Robert Altman’s ‘Nashville’ Celebrates Its 40th Anniversary

Nashville, the 1975 ensemble film by famed director Robert Altman which crystallized the canon of adventurous films that symbolized the “New Hollywood” of the 1970s, celebrates its 40th anniversary today.

Released in theaters on June 11, 1975, Nashville, which is a sprawling patchwork of 24 characters who intermingle in various ways over a weekend in the famed Tennessee city, remains one of the most risk-taking and eclectic motion pictures ever committed to celluloid. Full of rich characterizations; dialogue that appears to have been completely improvised; direction and staging that in many sequences make the picture almost seem in a documentary and cinema verite vein; sound that manifests from placements of microphones that seem to emanate from all four corners of the frames and of course; a musical soundtrack in which the actors in the film actually sing and even in some cases wrote the songs themselves (especially the Academy Award-winning “I’m Easy” by Keith Carradine), Nashville remains like an indie film raised to the highest apex, a film that in essence could and would never be released in today’s day and age, a true zeitgeist of its (and our) time.

With Robert Altman at the helm, taking his strengths from some of his greatest pictures like MASH and the wonderful and criminally overrated McCabe and Ms. Miller, Nashville becomes more than just an at first glance picture about people congregating in the milieu of the heartland of Country Music. It (like Altman’s best films) becomes an allegorical tale of a destroyed America circa 1975, which was beaten and ripped at the seams at all sides during that time in its history, which was to celebrate its 200th birthday the following year. References to society, mid-American life, political pseudo-jingoism, loneliness, being an outcast, celebrity, adultery, and finally tragedy which breeds rebirth in many ways, are all covered like a tent in the film, and Altman (and to a lesser extent the crackerjack and sprawling script by Joan Tewkesbury, which was basically a blueprint for Altman’s trademark prescribed improvisation he implored his actors to undertake in the film) turns each screw deftly, sealing his visions and also tightening the rusty bolts of the undercurrent of America.

Led by the character of Barbara Jean (expertly and sympathetically played by Ronee Blakley), who in a way is the only moral compass of the film, Nashville is a cornucopia of rich characterizations, which seamlessly intertwine and interact with each other. The ensemble cast — comprised of Ned Beatty, Lily Tomlin, Henry Gibson, Robert Doqui, Michael Murphy, Shelly Duvall, Keenan Wynn, Allen Garfield, Scott Glenn, Geraldine Chaplin, a wordless and early performance by Jeff Goldblum and others — flows back and forth like an encased pinball in a large machine that is Nashville, full of eager citizens who gobble up the town’s musical creativity and the people who make them. There are multiple stories which bleed into each other, but the main one is a politician who wants to conduct a rally in his bid for the Presidency of the United States. Making the stop in Nashville, many of the film’s characters, who are either musicians or directly involved behind the scenes in that vocation, all come together at a rally for said politician in an outdoor concert at the city’s famed Parthenon, which is at the film’s denouement, after we have gotten to know the quirks, trials, and tribulations of all 24 characters, and is akin to a pop bottle having been shook for the entire two and a half hours of the film and finally being released, propulsion and explosion giving way to shock and ultimately and bizarrely as only Altman could do it, catharsis.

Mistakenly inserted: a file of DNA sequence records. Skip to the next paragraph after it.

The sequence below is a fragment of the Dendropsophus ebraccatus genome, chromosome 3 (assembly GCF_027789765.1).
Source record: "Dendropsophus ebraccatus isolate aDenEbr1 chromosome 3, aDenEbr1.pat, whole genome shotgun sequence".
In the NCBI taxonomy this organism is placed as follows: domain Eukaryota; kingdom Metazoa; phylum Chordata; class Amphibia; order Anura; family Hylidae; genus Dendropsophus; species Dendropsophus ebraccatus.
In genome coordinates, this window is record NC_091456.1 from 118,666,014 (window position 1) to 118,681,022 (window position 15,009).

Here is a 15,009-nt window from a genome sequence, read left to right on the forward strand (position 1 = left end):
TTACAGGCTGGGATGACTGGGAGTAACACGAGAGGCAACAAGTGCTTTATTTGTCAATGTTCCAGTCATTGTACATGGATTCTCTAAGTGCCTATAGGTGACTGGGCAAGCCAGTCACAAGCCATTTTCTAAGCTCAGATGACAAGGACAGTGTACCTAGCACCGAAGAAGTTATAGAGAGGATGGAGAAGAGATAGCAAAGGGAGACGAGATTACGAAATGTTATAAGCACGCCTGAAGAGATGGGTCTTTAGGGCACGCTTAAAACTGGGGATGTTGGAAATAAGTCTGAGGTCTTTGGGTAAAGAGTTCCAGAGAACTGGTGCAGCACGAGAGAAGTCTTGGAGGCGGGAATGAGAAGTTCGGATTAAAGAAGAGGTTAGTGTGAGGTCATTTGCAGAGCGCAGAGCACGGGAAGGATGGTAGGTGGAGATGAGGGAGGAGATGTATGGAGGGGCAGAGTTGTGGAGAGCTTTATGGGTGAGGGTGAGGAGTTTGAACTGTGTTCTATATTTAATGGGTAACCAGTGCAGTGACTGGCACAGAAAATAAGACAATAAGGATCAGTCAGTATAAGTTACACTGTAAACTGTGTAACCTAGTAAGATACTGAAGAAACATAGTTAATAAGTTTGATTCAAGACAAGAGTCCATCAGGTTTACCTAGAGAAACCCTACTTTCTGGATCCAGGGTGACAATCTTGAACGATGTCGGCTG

It’s the kind of film that a lesser skilled director could never have pulled off, let alone even know how to approach it from the start, as characters seem to wander where they want and say what they want. Ample attention must be paid, since it’s the kind of movie where even if a line or two is missed by the viewer, the entire schematic could go out of whack. Again, like the best works of Altman, attention yields rewards, and it’s because of that attention needing to be paid that makes a casual viewer of Nashville possibly dismiss it on first glance, unconsciously realizing that by giving it that casual glance, they have missed the undercurrent which is essentially the film’s engine, which essentially yields the aforementioned greatest rewards, and which makes Nashville the masterpiece that it is. Don’t be fooled, One Flew Over the Cuckoo’s Nest was also a great ensemble picture and cleaned up at the following year’s award shows in 1976, but it’s truly Nashville that was the dark horse of the race that year, and the picture which truly should have netted Robert Altman the elusive Best Director Oscar he never was able to attain.

If you’ve never seen it, by all means, grab it. There’s a beautiful print of it that was released in the not too distant past by the Criterion Collection. For those who have seen it again and again, it remains as rich as any other American picture in the history of Hollywood and thus, never gets old or loses its originality and freshness, adjectives that some of the great auteurs of any cinema age get affixed to them, Robert Altman certainly and in perpetuity, notwithstanding.

The tagline on the original movie poster for the film was that Nashville is “The Damndest Thing You Ever Saw.” And from the audacious, envelope-pushing and prodding of story, narrative, exposition and technique, there’s no other way to put it. Forty years strong, Nashville only gets stronger as the Hollywood time clock keeps ticking on. See and judge for yourself.

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